3. Types of Treatments in Ayurveda –

In Ayurveda, treaments are divided into 2 broad classes –

1) Shodhana –

Popularly known as ‘Detox’ in the West, these are therapeutic / para-surgical procedures aimed at physically expelling the products of excessive accumulated Doshas from the body’s systems in order to restore equilibrium. Five such major therapies (called ‘PanchKarma’, or ‘The Five Procedures’) are mainly performed in Ayurveda, alongwith a number of other ancillary or minor procedures (called ‘UpaKarma’ or ‘ Subordinate Procedures’).

The Panchkarma are –

1) Vamana – therapeutically induced controlled emesis.

2) Virechana – therapeutically induced controlled purgation.

3) BastiKarma – therapeutic enemae.

4) Nasya – Filling nasal cavity and sinuses with various liquid or powder medications.

5) Raktamokshana – Blood letting by various ways and means.

The Upakarmas include –

1) Ksharkarma – Painless cauterization of outgrowths using alkalis.

2) Agnikarma – Controlled cauterization of deformities with heated metal.

3) Lepana – various medicinal poultices and facials etc. for skin conditoins.

4) Kaval / Gandoosh – Medical oil pulling for oral and ENT conditions.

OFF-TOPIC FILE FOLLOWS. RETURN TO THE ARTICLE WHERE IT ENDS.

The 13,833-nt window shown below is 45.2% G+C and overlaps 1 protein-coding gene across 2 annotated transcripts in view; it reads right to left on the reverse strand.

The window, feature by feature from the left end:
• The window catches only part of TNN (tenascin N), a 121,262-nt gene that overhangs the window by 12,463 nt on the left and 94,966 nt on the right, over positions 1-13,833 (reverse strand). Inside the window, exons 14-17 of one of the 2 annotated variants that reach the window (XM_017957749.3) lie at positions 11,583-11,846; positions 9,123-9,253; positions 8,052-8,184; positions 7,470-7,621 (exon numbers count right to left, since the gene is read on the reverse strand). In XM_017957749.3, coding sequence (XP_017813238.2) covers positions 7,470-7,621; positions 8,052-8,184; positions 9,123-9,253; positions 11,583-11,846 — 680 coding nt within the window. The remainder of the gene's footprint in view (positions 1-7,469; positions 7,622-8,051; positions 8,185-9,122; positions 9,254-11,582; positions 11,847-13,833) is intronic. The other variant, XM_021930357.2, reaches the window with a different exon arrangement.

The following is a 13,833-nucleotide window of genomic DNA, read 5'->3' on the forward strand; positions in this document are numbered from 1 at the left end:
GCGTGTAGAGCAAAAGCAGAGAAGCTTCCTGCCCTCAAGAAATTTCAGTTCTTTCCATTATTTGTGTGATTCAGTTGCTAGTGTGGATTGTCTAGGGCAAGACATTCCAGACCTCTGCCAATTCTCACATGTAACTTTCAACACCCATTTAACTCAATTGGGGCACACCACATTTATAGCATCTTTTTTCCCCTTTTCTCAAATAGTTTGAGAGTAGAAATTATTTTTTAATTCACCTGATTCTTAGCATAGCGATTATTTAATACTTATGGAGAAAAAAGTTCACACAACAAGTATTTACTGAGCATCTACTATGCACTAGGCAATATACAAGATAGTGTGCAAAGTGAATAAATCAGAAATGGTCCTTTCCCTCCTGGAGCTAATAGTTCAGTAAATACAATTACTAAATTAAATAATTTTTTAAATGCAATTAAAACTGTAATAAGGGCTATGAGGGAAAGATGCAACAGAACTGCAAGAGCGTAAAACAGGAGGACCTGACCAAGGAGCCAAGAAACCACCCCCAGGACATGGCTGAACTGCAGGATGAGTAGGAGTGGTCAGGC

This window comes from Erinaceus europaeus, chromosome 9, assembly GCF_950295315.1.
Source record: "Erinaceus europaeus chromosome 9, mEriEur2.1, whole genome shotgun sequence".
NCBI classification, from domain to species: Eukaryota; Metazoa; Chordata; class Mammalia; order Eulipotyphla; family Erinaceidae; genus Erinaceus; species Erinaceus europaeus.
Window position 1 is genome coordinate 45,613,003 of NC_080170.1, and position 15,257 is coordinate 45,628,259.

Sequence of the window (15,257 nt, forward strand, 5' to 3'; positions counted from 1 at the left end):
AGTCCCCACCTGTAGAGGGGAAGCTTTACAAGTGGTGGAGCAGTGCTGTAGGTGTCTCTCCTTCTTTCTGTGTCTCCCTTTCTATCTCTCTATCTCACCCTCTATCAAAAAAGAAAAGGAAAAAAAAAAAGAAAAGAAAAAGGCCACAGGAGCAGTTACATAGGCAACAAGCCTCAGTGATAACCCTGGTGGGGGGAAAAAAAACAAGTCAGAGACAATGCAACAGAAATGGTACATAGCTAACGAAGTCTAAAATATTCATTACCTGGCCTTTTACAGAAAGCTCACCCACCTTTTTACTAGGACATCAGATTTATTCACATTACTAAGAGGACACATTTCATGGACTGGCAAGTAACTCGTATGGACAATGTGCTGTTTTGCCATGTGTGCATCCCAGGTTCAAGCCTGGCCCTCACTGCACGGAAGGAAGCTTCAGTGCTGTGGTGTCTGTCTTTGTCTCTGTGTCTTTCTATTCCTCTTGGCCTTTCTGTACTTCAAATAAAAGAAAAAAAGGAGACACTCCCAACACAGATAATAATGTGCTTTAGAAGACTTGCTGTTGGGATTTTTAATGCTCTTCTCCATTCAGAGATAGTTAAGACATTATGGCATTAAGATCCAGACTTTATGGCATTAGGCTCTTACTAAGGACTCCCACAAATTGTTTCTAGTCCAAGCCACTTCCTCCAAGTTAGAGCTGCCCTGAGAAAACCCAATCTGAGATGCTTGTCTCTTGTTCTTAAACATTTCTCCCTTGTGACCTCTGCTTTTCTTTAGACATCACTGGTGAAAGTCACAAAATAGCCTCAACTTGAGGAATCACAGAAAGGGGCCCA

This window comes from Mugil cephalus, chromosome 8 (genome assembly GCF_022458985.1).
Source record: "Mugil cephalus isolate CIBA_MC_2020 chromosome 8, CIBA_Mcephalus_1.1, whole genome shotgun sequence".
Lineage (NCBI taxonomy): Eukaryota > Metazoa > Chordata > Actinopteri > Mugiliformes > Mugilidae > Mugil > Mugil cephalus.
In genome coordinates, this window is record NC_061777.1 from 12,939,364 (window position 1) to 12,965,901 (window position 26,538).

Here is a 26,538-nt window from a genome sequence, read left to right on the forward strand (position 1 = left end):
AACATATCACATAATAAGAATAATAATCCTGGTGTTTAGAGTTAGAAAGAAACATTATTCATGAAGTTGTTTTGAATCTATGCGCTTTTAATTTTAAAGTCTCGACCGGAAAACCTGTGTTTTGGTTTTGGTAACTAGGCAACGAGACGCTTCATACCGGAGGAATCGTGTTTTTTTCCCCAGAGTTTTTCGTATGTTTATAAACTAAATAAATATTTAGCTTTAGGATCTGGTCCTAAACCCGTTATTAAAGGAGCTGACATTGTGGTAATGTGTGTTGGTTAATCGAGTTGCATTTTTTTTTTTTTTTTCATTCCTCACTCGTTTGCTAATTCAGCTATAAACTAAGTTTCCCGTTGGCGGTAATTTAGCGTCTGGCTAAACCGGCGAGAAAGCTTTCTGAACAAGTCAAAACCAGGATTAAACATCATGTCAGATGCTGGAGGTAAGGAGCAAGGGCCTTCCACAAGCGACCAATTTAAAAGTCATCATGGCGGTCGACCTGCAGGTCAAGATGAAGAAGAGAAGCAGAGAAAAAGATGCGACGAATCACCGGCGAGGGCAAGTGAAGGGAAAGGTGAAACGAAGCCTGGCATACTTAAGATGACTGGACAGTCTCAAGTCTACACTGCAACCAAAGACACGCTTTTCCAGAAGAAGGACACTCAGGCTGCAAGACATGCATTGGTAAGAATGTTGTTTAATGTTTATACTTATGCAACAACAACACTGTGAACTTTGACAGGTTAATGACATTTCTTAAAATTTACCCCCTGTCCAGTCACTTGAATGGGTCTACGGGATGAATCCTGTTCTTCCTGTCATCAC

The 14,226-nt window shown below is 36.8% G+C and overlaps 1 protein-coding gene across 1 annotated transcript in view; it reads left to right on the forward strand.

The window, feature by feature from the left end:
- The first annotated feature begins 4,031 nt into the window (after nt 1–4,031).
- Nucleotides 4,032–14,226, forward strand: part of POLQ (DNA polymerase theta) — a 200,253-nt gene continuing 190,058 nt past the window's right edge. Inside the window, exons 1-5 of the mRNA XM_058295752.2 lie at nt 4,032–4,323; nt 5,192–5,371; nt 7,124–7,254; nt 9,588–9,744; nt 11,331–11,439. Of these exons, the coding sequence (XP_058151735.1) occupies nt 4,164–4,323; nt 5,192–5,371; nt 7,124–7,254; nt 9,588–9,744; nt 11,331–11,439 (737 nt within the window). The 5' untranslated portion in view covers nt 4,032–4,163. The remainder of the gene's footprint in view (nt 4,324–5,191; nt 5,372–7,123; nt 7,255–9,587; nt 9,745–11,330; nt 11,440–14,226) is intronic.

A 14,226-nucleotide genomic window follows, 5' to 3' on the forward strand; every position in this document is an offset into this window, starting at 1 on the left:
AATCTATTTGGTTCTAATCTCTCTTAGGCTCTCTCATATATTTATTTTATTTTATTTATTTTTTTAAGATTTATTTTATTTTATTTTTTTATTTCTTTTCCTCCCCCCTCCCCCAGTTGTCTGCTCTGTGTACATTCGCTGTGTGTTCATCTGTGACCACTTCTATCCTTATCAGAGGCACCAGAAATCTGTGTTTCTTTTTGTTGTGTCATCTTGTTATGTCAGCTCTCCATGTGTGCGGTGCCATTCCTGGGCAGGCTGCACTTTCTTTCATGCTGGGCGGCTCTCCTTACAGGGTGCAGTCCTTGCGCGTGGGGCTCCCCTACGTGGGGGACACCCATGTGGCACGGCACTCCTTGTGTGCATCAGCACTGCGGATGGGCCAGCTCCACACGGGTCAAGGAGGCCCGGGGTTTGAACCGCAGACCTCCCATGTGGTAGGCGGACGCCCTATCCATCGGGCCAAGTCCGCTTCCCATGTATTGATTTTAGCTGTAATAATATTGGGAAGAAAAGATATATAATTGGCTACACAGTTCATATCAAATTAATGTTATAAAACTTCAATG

5) Karnapurana – filling the external ear with medicated liquids.

Etc.

More details about these therapies can be read on this page.

2) Shamana –

No, this has nothing to do with Shamanism to start with, and the same name is just a coincidence. In Ayurveda, ‘Shamana’ means “in-place alleviation of the aggrievated Dosha products” as opposed to forced expulsion as done in Shodhana. Most oral medicines, some special types of Nasya and Basti etc. fall in this category. So for example, in a severe cold, if you blow out all the accumulated mucus and phlegm along with an induced emesis, it is shodhana; but when you take herbs which dry away all the mucus secretions, it is shamana that you are doing.

Shamana medicines are again of two types –

1) Herbal (including mono- and polyherbal formulations) and

2) Mineral based or mineralo-herbal medicines.

Mostly only the first type (herbal medications) are used in practice today, as the second type is not approved anymore by regulators in a number of countries.

3. How Herbal medicines are made and used –